One often sees Karate and Zen Japanese calligraphy hanging in traditional dojo in Japan and the West. Shodo (Japanese calligraphy) has been practiced by some of the most famous martial artists that have ever lived and is an art to be appreciated, and contemplated. Many books relate budo (the martial arts) to shodo as complementary arts and a first rate example includes "The sword of No-Sword" which documents the life of the sword and zen master Tesshu (book authored by John Stevens; ISBN 0-87773 -284-1). This book documents Tesshu's study of martial arts, Zen & calligraphy in his journey to enlightenment. Miyamoto Musashi is another famous martial artist who also practiced calligraphy.
Japanese calligraphy is more than simply writing as the Chinese characters are derived from pictographs of what they represent (images for this article on http://www.DownloadKarate.com ). In the Japanese language these characters are called "Kanji". Many of the requirements for their production mirror that of "zen" as it is expressed in fighting: eg fluid movement, empty mind, the creation of strength in what is created, and the movements are often related to those of a sword in motion.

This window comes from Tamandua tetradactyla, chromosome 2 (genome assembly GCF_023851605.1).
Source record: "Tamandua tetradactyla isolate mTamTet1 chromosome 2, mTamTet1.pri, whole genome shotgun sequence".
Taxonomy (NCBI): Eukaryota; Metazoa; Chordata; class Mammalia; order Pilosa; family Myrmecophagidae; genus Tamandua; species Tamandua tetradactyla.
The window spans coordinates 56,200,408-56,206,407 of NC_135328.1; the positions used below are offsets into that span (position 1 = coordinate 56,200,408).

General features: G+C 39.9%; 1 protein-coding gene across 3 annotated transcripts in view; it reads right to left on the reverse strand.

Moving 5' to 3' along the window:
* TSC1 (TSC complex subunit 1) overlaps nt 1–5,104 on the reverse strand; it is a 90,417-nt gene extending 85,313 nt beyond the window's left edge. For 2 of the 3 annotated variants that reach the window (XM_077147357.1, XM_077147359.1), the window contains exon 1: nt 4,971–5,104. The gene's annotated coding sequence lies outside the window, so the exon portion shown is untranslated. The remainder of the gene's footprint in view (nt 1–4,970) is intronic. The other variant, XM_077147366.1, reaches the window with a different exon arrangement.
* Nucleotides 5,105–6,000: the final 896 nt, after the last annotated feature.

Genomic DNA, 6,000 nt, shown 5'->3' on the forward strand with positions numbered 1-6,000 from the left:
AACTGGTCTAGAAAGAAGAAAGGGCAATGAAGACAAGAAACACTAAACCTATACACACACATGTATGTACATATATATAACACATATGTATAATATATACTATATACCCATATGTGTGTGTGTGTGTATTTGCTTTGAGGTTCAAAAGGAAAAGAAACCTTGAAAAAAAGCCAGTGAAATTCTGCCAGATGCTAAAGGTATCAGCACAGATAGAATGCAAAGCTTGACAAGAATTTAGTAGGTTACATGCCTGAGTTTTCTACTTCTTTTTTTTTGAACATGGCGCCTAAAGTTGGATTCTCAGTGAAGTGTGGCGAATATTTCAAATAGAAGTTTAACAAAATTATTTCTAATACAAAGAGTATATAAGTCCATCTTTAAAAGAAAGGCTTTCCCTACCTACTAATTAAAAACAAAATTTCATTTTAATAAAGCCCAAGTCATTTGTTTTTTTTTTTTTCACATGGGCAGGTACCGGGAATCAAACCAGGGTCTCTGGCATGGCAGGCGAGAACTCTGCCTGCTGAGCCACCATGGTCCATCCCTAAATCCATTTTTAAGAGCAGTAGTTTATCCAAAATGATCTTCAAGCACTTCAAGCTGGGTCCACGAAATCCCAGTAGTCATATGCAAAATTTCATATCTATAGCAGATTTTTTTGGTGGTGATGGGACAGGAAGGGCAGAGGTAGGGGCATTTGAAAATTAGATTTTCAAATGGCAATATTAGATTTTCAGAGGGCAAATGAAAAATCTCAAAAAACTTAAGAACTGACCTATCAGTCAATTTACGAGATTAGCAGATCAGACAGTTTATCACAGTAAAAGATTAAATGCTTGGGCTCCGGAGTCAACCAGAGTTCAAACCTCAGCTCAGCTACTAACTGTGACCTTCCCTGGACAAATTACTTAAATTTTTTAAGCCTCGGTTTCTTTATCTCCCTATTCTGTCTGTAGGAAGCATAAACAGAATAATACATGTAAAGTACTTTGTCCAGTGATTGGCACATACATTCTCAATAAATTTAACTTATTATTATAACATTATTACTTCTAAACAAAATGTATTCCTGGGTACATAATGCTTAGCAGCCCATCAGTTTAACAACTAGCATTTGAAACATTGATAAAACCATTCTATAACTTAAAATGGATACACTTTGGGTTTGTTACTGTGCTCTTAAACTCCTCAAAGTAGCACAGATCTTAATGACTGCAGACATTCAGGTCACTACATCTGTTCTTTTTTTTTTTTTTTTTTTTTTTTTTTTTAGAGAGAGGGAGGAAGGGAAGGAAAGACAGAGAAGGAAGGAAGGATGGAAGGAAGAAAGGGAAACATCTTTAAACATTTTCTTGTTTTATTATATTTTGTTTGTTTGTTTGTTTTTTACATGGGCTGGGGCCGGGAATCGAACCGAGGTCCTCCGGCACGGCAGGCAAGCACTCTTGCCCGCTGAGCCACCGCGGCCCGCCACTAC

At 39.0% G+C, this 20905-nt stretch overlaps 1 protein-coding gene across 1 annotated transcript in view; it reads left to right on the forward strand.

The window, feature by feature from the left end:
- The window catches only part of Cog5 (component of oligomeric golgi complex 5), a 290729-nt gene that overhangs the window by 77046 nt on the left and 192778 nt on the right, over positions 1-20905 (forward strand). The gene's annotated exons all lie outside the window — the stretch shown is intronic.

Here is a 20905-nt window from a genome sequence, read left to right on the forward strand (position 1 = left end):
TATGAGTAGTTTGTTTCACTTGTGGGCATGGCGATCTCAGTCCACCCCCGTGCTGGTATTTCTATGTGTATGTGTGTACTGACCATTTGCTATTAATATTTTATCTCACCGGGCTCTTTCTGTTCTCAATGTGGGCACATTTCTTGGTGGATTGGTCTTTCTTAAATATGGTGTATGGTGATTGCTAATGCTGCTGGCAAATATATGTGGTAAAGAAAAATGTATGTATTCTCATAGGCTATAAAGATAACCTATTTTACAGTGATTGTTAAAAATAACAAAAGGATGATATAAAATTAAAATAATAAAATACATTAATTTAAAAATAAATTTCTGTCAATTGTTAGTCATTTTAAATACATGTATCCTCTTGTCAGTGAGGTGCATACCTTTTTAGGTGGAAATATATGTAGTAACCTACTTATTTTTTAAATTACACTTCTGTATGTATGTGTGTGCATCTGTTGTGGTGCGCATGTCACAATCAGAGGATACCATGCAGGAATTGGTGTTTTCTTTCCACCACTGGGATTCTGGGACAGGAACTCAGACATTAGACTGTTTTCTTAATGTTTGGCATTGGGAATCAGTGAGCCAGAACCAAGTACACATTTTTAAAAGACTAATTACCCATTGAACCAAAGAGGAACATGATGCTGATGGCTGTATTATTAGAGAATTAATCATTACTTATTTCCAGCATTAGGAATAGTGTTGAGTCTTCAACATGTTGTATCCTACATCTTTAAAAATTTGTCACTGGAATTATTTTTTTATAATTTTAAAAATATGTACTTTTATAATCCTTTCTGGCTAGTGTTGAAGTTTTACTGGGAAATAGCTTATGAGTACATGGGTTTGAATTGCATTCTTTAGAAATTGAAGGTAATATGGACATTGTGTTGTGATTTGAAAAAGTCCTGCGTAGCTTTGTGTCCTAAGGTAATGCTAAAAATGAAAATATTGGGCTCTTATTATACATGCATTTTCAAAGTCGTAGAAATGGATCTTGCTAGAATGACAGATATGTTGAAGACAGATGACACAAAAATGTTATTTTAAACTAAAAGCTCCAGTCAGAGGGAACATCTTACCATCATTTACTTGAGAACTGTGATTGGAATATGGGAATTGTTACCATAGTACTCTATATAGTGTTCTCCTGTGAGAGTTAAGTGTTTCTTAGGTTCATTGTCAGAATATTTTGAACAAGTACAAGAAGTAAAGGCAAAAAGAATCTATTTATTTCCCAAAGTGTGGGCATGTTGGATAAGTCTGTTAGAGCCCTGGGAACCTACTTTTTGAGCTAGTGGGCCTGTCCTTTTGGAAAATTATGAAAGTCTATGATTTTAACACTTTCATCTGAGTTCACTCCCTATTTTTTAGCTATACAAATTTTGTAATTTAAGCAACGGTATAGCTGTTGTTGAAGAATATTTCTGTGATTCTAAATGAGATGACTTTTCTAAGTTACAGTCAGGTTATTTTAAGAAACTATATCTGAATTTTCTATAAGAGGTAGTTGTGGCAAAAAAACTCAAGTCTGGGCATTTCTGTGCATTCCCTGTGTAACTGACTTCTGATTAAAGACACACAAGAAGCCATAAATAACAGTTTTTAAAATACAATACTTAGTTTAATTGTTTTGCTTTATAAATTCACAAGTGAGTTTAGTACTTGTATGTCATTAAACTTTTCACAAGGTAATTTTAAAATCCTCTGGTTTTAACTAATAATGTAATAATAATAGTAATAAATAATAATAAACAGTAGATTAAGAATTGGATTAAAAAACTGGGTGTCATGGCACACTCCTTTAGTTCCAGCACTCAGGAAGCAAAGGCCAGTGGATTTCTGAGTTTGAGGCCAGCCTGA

The 4 primary tools used in Shodo for the creation of the Japanese artwork include:
Shikishi: The traditional medium is rice paper, or thicker rice paper boards called (Shikishi).
Fude: The brush.
Suzuri: a black stone container which the sumi is rubbed in to mix with water.
Sumi: Rather than using "modern ink" the sumi is solid black material that is rubbed in water in the suzuri to produce the black ink which is then used for writing.Immobilienmakler Heidelberg Makler Heidelberg
Source by Dr.